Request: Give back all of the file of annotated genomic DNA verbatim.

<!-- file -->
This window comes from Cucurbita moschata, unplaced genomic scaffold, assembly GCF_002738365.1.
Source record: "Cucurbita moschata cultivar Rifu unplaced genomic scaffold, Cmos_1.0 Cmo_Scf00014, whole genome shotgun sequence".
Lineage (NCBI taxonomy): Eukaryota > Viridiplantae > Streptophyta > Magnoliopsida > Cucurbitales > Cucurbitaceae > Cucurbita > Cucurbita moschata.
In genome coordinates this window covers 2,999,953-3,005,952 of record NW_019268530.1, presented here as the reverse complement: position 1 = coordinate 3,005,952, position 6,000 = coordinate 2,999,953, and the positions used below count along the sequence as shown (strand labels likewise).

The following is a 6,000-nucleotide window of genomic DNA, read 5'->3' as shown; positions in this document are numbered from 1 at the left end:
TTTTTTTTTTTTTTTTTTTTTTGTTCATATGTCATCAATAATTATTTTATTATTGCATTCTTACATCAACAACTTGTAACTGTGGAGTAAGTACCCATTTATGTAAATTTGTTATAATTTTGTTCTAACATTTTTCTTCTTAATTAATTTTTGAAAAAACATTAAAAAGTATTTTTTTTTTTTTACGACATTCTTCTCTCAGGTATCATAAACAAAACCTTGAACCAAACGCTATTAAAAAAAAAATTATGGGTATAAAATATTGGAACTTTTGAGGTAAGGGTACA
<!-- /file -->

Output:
This window comes from Cucurbita moschata, unplaced genomic scaffold, assembly GCF_002738365.1.
Source record: "Cucurbita moschata cultivar Rifu unplaced genomic scaffold, Cmos_1.0 Cmo_Scf00014, whole genome shotgun sequence".
Lineage (NCBI taxonomy): Eukaryota > Viridiplantae > Streptophyta > Magnoliopsida > Cucurbitales > Cucurbitaceae > Cucurbita > Cucurbita moschata.
In genome coordinates this window covers 2,999,953-3,005,952 of record NW_019268530.1, presented here as the reverse complement: position 1 = coordinate 3,005,952, position 6,000 = coordinate 2,999,953, and the positions used below count along the sequence as shown (strand labels likewise).

The following is a 6,000-nucleotide window of genomic DNA, read 5'->3' as shown; positions in this document are numbered from 1 at the left end:
TTTTTTTTTTTTTTTTTTTTTTGTTCATATGTCATCAATAATTATTTTATTATTGCATTCTTACATCAACAACTTGTAACTGTGGAGTAAGTACCCATTTATGTAAATTTGTTATAATTTTGTTCTAACATTTTTCTTCTTAATTAATTTTTGAAAAAACATTAAAAAGTATTTTTTTTTTTTTACGACATTCTTCTCTCAGGTATCATAAACAAAACCTTGAACCAAACGCTATTAAAAAAAAAATTATGGGTATAAAATATTGGAACTTTTGAGGTAAGGGTACA